I’m not kidding about it being simple: these trees are nothing but chocolate-covered ice cream cones filled with delicious ice cream of your choice. There’s nothing advanced about it, and it’s easy to make during the day when you’ve got company coming over later. You can decorate the trees with candies or shredded coconut or anything you like—I enlivened a few of mine with sprinkles and edible stars—or you can leave them alone and let them be elegant snow-covered pines. The secret to making the outside look pretty? White chocolate is piped with a frosting tip, using absolutely no skill or attention to neatness. My specialty.
To make six trees, expect to use six servings of ice cream (one gallon is more than enough), between one and two bags of white chocolate, and half a bag (at most) of milk or dark chocolate for the inside. Like I said, you can just use white chocolate on the inside too, if you’d rather. No brainsplosions.
First, you’ll need to level the cones so they stand up straight. Waffle cones generally aren’t flat at the top (sugar cones are, though, so they make an easier option… it’s just that waffle cones are so much more awesome in every way), so you’ll want to carefully chip away at the edge of each cone, pinching to break off bits from the taller side until they’re level enough to stand up straight when you set them down.
Save those cone-crumbs, because they make a great topping for future ice cream sundaes!
Then coat the inside with a thin layer of melted chocolate. This will protect the cone from getting soggy once you put the ice cream in.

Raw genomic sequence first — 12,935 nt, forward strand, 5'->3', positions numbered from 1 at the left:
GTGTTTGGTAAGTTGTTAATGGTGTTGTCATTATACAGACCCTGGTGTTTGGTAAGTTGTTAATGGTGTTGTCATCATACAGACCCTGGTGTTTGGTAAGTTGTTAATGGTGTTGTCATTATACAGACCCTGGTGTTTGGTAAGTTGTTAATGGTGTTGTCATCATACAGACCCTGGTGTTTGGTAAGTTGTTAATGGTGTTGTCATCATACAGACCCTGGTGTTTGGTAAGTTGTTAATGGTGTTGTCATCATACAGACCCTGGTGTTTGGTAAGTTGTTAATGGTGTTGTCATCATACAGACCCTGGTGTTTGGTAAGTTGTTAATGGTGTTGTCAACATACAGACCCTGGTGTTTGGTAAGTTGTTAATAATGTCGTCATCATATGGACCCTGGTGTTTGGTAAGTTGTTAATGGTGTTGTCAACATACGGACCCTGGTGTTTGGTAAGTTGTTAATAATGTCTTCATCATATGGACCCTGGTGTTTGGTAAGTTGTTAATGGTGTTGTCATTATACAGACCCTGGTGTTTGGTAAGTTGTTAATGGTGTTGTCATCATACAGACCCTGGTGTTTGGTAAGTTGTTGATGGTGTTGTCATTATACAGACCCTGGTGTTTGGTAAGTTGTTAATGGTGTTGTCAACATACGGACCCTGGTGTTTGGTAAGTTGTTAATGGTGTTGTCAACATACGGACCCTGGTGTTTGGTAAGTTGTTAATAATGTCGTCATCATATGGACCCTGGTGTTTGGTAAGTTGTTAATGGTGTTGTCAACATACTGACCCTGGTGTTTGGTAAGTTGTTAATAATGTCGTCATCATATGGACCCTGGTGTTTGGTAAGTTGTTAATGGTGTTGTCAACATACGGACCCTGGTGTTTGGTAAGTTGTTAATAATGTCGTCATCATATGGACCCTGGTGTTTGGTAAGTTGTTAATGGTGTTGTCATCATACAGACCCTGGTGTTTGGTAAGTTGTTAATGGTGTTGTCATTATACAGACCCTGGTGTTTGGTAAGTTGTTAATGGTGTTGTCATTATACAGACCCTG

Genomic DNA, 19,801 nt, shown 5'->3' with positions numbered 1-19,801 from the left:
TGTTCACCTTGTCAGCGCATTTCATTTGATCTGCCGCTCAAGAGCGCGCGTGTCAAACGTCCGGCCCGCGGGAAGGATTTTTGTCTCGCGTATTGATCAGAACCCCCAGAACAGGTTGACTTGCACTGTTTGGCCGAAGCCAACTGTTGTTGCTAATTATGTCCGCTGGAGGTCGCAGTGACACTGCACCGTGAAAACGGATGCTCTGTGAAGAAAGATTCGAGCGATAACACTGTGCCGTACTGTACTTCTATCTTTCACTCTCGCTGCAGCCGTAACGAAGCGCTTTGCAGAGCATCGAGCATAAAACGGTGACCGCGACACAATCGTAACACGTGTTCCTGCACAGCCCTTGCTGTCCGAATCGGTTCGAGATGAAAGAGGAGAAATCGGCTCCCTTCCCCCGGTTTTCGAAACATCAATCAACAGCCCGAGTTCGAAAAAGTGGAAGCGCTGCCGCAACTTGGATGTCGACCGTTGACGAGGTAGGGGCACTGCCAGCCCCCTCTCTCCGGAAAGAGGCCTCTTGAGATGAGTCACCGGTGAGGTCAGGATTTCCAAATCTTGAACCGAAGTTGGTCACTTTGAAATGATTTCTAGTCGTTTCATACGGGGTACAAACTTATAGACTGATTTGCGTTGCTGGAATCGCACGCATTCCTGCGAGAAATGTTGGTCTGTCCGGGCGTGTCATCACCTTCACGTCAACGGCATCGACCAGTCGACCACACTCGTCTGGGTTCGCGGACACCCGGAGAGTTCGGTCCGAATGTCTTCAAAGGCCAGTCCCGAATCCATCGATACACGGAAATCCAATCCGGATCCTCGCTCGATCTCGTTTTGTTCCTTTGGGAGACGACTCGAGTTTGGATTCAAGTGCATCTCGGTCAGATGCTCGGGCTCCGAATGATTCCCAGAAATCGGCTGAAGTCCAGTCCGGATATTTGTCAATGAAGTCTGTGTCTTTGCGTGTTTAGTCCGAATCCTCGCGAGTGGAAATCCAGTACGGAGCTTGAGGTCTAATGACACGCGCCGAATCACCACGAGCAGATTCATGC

Take the ice cream out of the freezer ahead of time to soften, then carefully fill each cone with softened ice cream, doing your best to shove it all the way down to the fill the narrow tip. Smooth the top over so the cone can still stand up and return them to the freezer.
After the ice cream has hardened up again, cover the outside of each cone by piping melted white chocolate in vertical rows from bottom to top. Don’t stress about this! They look great when they’re sloppy.
You want your chocolate to be melted, but not red hot, so take your time filling the pastry bag, which will allow your chocolate to become a little bit thicker and easier to work with. Remember, melted chocolate is softer than frosting and doesn’t pipe the same way, so if you try to cover your tree in piped stars, for instance, you may find that the stars don’t stand up the way you’re expecting.
For my trees, I used a leaf tip, squeezing the bag at intervals about an inch apart as I piped each vertical row. I also went all the way around each tree once and spaced out my vertical rows so they didn’t touch, then made a second trip around to fill in each gap with a new row, rather than trying to keep all the rows tight together the first time. Just do what feels right to you, and remember, you can experiment to your heart’s content on wax paper! Once your chocolate sets on the wax paper, you can pop it right back into the bowl and melt it again for a penalty-free do-over.
Keep these frozen until you’re ready to serve them. The white chocolate, even though it’s thick, will only make a hard candy shell in the freezer, unlike milk or dark chocolate which might break all your teeth. (The chocolate on the inside of the cone is only a thin layer, so you don’t need to worry there.) When it’s time to dig in, you won’t need utensils—but an extra napkin wouldn’t hurt. Yes. Yes to extra napkins.